Preventative Medicine vs. Evaluation and Management Codes
By Rachel M. Mitchell, CPC-H
Choosing a proper office visit code can become confusing unless one understands the rules separating preventative medicine and evaluation and management coding.
Preventative medicine codes are meant only for the reporting of asymptomatic patients. In order to assign a preventative code, a comprehensive evaluation must be documented. The scope of a preventative visit depends both on the patient’s age and screening test(s) fitting the age of the patient.
Medicare does not cover the CPT codes 99382-99429 (preventative medicine screening). When billing a preventative medicine visit for a Medicare patient, a waiver of liability is NOT required. This is based on the Social Security Act, Section 1862(a)(7), Statutory Exclusion. The patient is responsible for 100% of the accumulated debt in such instances. The amount that other commercial insurance carriers will pay depends on whether these services are included in the individual’s insurance plan.
When billing for a preventative medicine visit, it is legal to also bill for an evaluation and management service if a patient wants a medical problem addressed at the time of their yearly physical exam. The following is an example of when to consider billing a separate evaluation and management code:
An internal medicine physician sees an established patient for their scheduled yearly exam (preventative medicine). The patient did not mention any complaints when the appointment was made and stated that he wanted to be seen for an annual physical only. However, during the course of the visit, the physician determines that the patient has an enlarged prostate. This finding requires and evaluation that is separate from a preventative history and physical.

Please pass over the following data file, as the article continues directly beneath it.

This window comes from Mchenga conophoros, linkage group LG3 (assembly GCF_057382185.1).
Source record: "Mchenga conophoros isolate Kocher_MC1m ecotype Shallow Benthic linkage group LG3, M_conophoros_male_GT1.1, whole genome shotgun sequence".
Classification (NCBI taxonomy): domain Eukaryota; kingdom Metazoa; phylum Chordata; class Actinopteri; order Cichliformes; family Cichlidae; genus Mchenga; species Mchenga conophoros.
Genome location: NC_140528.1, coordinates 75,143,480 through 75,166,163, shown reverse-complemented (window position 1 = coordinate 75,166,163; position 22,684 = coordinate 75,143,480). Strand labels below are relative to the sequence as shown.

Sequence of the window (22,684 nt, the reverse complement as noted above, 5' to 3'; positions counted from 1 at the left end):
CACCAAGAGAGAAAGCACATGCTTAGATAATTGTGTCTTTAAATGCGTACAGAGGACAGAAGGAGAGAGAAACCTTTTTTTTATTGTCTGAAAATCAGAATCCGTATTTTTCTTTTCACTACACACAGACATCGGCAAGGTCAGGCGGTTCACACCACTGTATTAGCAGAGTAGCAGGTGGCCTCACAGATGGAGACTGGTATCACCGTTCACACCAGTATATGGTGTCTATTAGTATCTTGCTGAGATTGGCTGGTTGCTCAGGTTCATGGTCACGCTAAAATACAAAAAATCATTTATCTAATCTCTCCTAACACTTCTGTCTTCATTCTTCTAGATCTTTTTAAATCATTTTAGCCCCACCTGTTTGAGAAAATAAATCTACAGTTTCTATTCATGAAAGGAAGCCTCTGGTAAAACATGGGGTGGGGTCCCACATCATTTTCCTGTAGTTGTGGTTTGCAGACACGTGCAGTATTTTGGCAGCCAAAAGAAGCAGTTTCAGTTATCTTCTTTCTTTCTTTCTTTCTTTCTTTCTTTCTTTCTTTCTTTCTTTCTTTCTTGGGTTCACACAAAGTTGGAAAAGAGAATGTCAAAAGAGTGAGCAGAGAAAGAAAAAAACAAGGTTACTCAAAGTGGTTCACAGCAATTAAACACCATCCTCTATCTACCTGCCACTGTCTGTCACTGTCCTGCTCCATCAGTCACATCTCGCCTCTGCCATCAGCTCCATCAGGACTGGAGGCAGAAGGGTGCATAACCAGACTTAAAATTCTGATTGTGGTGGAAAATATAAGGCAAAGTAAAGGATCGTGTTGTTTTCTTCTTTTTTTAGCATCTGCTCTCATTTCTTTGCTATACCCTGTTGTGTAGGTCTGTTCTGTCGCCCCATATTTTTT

If the internist finds a problem while performing an annual physical, and if the problem is significant enough to warrant additional testing, then the appropriate office visit code 99211-99215 should also be reported. The services should be coded as 99396 (preventative) and 99213-25 for the evaluation and discussion of the enlarged prostate.
When trying to bill a Medicare patient for a preventative medicine and an evaluation and management code there is a fee stipulation. You must subtract the amount of the E&M from the Preventative Medicine visit and bill that amount plus coinsurance.
Plenty of practice managers have been faced with the question of whether to bill for a preventative medicine visit or an E&M level of service. The answer is relatively simple, bill according to the intent of the visit. If the objective is to provide an annual asymptomatic physical, then a preventative medicine code should be reported. Some sources state that you may bill a preventative medicine visit with a chronic condition such as hypertension or diabetes. If a physician is only managing a patient’s medication, then it would be appropriate to bill for preventative medicine. However, if a physician needs to make changes to that medication after finding out that it is causing side effects, utilize a proper evaluation and management visit code.
For additional guidelines regarding preventative medicine and evaluation and management coding, please refer to the AMA or CMS website.
Ms. Mitchell is the Billing and Coding Manager for Applied Medical Systems, Inc., an accounts receivable management company in Durham, North Carolina. Ms. Mitchell has over 10 years experience in medical billing, coding and consulting. For any questions regarding the above editorial you may reach Ms.Mitchell at (919) 477-5152 or at firstname.lastname@example.org.
This article is reprinted with permission from the March 2002 issue of M.D. News magazine.